It was with great interest that I read Wesley Enoch’s recent Philip Parsons Memorial Lecture, and the ensuing debate regarding independent theatre and why, or how, as artists we “don’t do it for the money”.
Much of what was said strongly resonated. Of particular interest was a challenging of the assumption that we, as independent theatre makers, can expect to say “I don’t do it for the money” and take that on the chin.
This conversation is relevant to recent internal discussions that we have had at Red Stitch around how transparent we are about money (or the lack thereof). We resist talking about how little we earn for our work lest it throw doubt on the professional standard of our practice. And we feel squeamish about “crying poor” when we are in a position, albeit largely unpaid, that is aspired to by many others.
Yet what does this silence achieve? By being coy, we may simply be letting audiences off the hook. Audiences that are actually very supportive, who value the work, who consistently come back, and who would certainly miss it if it ceased to exist. By creating work that is so visible, and by quietly subsidising it behind the scenes with countless hours for free, it must be asked – are we in fact perpetuating the situation? The work happens, and the company continues to function, and the real cost to the artists goes unseen by the vast majority of those who enjoy the art. We continue to smile and subsidise, because we love what we do and we believe in its importance. But so do our audience.
At Red Stitch, we receive award wages when our shows are picked up for tours, or when they transfer or remount and are “bought” by larger producers. However, in our own home, where most of our work is produced, we work for a very token amount. All of us. The cost of doing what we do? High indeed.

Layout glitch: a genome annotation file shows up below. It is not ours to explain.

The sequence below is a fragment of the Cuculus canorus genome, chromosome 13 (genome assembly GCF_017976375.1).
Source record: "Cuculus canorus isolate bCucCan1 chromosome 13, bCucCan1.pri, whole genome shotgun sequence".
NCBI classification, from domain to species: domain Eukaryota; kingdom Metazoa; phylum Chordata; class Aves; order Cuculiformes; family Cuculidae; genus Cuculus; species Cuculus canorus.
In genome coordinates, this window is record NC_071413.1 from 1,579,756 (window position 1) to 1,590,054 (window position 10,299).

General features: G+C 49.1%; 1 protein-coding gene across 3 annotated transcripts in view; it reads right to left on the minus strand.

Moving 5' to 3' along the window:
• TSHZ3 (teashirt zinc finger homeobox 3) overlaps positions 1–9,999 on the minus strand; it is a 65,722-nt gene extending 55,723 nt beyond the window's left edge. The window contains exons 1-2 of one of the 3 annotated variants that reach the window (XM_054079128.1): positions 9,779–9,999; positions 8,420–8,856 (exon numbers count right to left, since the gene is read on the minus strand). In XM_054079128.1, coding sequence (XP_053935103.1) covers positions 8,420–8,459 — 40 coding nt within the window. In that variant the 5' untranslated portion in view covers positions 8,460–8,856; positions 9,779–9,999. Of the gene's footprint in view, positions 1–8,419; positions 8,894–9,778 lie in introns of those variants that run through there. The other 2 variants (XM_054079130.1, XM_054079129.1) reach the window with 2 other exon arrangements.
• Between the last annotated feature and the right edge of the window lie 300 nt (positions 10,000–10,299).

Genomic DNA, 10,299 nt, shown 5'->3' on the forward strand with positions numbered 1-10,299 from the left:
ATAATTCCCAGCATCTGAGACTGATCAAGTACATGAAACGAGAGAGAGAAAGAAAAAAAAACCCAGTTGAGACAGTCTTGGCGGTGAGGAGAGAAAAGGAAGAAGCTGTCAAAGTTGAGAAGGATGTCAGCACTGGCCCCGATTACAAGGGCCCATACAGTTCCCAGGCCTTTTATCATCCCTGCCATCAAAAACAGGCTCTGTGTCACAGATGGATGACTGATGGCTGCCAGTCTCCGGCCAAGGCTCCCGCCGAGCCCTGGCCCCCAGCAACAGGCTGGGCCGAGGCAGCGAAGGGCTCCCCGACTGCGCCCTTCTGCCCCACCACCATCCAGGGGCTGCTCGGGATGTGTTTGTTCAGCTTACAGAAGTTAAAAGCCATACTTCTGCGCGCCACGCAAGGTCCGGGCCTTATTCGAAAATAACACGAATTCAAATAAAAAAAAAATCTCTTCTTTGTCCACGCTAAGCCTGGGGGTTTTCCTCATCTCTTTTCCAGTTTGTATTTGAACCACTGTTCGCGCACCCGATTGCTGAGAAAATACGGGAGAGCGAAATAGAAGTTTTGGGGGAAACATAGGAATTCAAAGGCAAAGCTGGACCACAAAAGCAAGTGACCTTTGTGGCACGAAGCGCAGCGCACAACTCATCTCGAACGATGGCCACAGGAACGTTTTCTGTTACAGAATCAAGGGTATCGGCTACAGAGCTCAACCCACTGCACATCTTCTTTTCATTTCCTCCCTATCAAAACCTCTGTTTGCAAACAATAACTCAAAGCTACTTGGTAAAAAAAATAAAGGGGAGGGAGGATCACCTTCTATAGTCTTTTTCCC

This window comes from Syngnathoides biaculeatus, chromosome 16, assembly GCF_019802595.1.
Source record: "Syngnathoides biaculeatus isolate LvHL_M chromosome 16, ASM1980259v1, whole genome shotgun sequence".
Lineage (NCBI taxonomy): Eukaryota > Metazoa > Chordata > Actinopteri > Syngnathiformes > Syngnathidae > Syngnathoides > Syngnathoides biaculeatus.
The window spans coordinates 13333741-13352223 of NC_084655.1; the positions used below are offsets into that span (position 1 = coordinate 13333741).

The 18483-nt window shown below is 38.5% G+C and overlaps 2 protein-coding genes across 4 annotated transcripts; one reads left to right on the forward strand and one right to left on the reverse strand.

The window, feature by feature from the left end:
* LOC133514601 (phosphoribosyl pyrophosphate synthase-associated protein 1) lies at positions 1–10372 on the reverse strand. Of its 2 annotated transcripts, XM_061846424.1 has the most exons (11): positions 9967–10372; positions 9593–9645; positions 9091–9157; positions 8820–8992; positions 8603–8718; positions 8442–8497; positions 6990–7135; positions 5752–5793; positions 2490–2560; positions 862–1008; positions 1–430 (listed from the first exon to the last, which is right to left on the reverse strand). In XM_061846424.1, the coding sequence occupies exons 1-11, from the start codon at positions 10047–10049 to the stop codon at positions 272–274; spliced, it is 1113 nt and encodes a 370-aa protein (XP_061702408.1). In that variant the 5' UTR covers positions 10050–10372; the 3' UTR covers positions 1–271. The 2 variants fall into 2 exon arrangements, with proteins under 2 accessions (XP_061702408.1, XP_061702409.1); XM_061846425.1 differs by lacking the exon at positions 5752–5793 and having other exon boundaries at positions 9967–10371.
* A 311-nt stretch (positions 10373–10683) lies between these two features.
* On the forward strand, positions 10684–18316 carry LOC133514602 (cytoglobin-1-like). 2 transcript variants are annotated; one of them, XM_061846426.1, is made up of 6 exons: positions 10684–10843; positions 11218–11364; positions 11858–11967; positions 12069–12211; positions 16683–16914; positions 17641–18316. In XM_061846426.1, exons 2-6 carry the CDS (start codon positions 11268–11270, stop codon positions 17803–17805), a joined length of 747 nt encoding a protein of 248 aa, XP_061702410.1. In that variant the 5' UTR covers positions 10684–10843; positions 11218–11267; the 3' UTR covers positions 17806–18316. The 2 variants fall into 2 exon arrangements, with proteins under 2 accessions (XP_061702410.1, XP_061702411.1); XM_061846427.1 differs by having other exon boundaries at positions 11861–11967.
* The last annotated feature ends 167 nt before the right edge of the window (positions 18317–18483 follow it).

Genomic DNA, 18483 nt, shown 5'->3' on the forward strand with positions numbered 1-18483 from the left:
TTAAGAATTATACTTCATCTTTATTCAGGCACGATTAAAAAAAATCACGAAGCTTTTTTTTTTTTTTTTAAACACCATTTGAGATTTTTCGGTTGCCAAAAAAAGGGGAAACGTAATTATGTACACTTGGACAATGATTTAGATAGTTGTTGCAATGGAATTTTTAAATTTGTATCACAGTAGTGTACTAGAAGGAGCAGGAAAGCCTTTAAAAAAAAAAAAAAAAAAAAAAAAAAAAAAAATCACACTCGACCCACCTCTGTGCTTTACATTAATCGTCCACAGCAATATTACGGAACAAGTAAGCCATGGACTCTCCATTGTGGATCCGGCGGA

Of course, it’s not all bad. Red Stitch is an artist driven company. We are able to create the work that we choose to create. As actors and theatre makers we proudly “own” what we do – we are not being manipulated into working for little or no remuneration for someone else who will reap the benefits. Whilst the current debate raises the very real issue of the personal cost to artists (and their families), equally as relevant are the gains that come from having autonomy, creative control, and working consistently within a community of artists that inspire and invigorate. Of course, these gains extend far beyond the personal. The work that emerges from such an environment contributes substantially to the cultural landscape of the country. But should money and artistic autonomy be mutually exclusive? Clearly not. And do the artists creating this work deserve to earn a living from it?
So yes, lets all be more open about the cost of producing work as independent artists. Particularly with our audiences, who value what we create, and who expect (or at least hope) that we will continue to do so. Lets inform them more fully of the associated costs. Will it change anything? Perhaps.
Red Stitch Actors Theatre